Sugar Sugar (as made famous by The Archies)

“Sugar, Sugar” is a song written by Jeff Barry and Andy Kim. It was originally recorded by the virtual band the Archies. This version reached number one in the US on the Billboard Hot 100 chart in 1969 and remained there for four weeks. It was also number one on the UK Singles chart in that same year for eight weeks. The song became a hit again in 1970 when rhythm and blues and soul singer Wilson Pickett took it back onto the charts.

“Sugar, Sugar” by the Archies was produced by Jeff Barry, and the song was originally released on the album Everything’s Archie. The album is the product of a group of studio musicians managed by Don Kirshner. Ron Dante’s lead vocals were accompanied by those of Toni Wine and Andy Kim. Together they provided the voices of the Archies using multitracking. The song was initially released in late May 1969, on the Calendar label (the same label as the two previous Archies singles), achieving moderate chart success in the early summer in some radio markets, and was re-released mid-July 1969, on the Kirshner label, when it then attained massive success nationwide by late summer/early fall.[citation needed]

Upon its initial release, Kirshner had promotion men play it for radio station executives without telling them the name of the group (due to the disappointing chart performance of the Archies’ previous single, “Feelin’ So Good (S.k.o.o.b.y-D.o.o.)”, which only went to number 53 on the Billboard Hot 100 charts). Only after most of the DJs liked the song were they told that it was performed by a cartoon group.[citation needed]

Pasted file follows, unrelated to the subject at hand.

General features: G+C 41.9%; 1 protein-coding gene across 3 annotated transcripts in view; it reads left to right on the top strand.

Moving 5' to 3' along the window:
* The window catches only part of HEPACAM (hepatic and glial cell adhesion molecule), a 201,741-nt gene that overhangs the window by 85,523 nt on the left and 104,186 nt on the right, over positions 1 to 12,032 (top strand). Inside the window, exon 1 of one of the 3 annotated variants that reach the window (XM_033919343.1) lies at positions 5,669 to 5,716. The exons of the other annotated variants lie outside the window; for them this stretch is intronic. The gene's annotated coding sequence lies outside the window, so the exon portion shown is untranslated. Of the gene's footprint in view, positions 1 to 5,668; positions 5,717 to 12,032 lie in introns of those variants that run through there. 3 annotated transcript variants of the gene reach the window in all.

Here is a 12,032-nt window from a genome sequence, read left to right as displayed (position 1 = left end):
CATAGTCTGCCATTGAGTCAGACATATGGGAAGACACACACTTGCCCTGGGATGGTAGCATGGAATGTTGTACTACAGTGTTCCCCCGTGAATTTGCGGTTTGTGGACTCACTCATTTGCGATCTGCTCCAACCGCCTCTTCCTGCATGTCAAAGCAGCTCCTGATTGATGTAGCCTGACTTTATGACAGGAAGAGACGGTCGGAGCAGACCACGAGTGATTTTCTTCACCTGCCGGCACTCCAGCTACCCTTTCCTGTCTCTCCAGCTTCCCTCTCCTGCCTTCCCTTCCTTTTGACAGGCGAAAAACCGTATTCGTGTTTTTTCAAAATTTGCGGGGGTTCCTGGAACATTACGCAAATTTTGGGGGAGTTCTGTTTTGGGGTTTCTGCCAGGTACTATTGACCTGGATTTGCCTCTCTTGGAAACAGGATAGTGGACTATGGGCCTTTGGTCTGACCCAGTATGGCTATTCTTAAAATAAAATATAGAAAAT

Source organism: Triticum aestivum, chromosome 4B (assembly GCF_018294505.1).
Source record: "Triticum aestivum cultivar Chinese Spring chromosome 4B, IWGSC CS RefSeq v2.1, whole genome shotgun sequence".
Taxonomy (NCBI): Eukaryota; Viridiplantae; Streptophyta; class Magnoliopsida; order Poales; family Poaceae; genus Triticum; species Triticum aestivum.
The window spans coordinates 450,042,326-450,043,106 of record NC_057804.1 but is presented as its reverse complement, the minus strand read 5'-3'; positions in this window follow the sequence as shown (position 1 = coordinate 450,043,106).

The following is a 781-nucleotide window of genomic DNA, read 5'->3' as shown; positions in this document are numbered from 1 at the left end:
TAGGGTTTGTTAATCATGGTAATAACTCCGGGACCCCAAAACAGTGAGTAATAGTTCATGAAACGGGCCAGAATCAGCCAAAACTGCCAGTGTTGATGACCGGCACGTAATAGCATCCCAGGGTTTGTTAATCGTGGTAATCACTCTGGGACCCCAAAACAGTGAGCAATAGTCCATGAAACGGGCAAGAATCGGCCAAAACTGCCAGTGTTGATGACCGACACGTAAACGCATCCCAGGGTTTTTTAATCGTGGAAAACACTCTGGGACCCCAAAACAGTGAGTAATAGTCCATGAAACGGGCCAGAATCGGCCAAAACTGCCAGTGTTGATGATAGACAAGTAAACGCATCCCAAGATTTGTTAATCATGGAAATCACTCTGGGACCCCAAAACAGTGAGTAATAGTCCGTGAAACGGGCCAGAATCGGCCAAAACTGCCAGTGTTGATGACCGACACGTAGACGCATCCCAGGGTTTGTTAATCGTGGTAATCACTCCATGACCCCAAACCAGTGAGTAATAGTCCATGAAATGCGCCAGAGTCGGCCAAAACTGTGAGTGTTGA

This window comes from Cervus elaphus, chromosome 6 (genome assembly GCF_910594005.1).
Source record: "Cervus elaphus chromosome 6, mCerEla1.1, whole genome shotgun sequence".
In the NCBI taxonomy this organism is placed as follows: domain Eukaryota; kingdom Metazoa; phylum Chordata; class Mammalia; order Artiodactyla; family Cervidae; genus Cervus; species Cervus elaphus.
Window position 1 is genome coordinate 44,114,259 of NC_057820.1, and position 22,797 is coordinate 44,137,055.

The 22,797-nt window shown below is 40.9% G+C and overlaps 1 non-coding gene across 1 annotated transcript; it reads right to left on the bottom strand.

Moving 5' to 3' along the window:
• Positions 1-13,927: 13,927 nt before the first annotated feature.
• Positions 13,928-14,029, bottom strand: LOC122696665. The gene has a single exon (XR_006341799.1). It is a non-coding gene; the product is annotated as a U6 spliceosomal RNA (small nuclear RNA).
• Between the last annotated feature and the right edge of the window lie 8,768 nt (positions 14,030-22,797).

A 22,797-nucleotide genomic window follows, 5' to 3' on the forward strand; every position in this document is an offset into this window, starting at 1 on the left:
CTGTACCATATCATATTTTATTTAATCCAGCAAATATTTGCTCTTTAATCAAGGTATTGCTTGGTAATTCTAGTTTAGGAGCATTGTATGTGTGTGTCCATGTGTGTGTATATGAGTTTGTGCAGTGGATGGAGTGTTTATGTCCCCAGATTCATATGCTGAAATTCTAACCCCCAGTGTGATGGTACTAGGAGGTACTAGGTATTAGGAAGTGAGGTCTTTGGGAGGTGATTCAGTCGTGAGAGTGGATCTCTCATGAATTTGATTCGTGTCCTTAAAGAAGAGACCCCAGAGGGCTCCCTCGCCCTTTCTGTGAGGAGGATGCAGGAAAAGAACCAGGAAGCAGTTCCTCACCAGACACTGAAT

The song is said to have been earlier offered to The Monkees, although songwriters Barry and Kim deny this.[2] Kirshner has said that Mike Nesmith put his fist through the wall of the Beverly Hills Hotel refusing to do “Sugar, Sugar”.[3] However, the fist incident took place in early 1967 and “Sugar, Sugar” was written in early 1969.

A week after topping the RPM 100 national singles chart in Canada on September 13, 1969 (where it spent three weeks), it went on to spend four weeks at the top of the U.S. Billboard Hot 100 from September 20. It spent a total of 22 weeks in the Billboard Hot 100 and was the 1969 US number-one single of the year. It was classified by the RIAA as a gold record in August 1969,[4] meaning it sold 1 million units (the gold threshold was later lowered to 500,000).[5] It is ranked at number 78 on Billboard’s Greatest of All Time Hot 100 Singles.[6]

It also spent eight weeks at the top of the UK singles chart and peaked at #1 in the South African Singles Chart.[7] On February 5, 2006, “Sugar, Sugar” was inducted into the Canadian Songwriters Hall of Fame, as co-writer Andy Kim is originally from Montreal, Quebec.

Although official music recording sales certifications were not introduced in the United Kingdom until the British Phonographic Industry was formed in 1973, Disc introduced an initiative in 1959 to present a gold record to singles that sold over one million units.[8] The awards relied on record companies correctly compiling and supplying sales information, and “Sugar, Sugar” was erroneously awarded a gold disc in January 1970 having sold approximately 945,000 copies; the RCA informed Disc that one million copies had been shipped, however not all were sold.[8][9] Nevertheless, following the introduction of music downloads in 2004, “Sugar, Sugar” passed the one-million sales mark.[10]

Ron Frangipane – keyboards
Gary Chester – drums
Joe Mack AKA Joey Macho – bass
Dave Appell – guitar
Sal DiTroia – guitar
Andy Kim – guitar
Ray Stevens – handclaps

In 1970, American singer Wilson Pickett recorded a cover version of “Sugar, Sugar” in his Criteria Studios sessions. Pickett’s rendition of the song was produced by Dave Crawford, Jerry Wexler, Rick Hall, and Tom Dowd. The track was released by Atlantic Records as the second single from his tenth studio album Right On.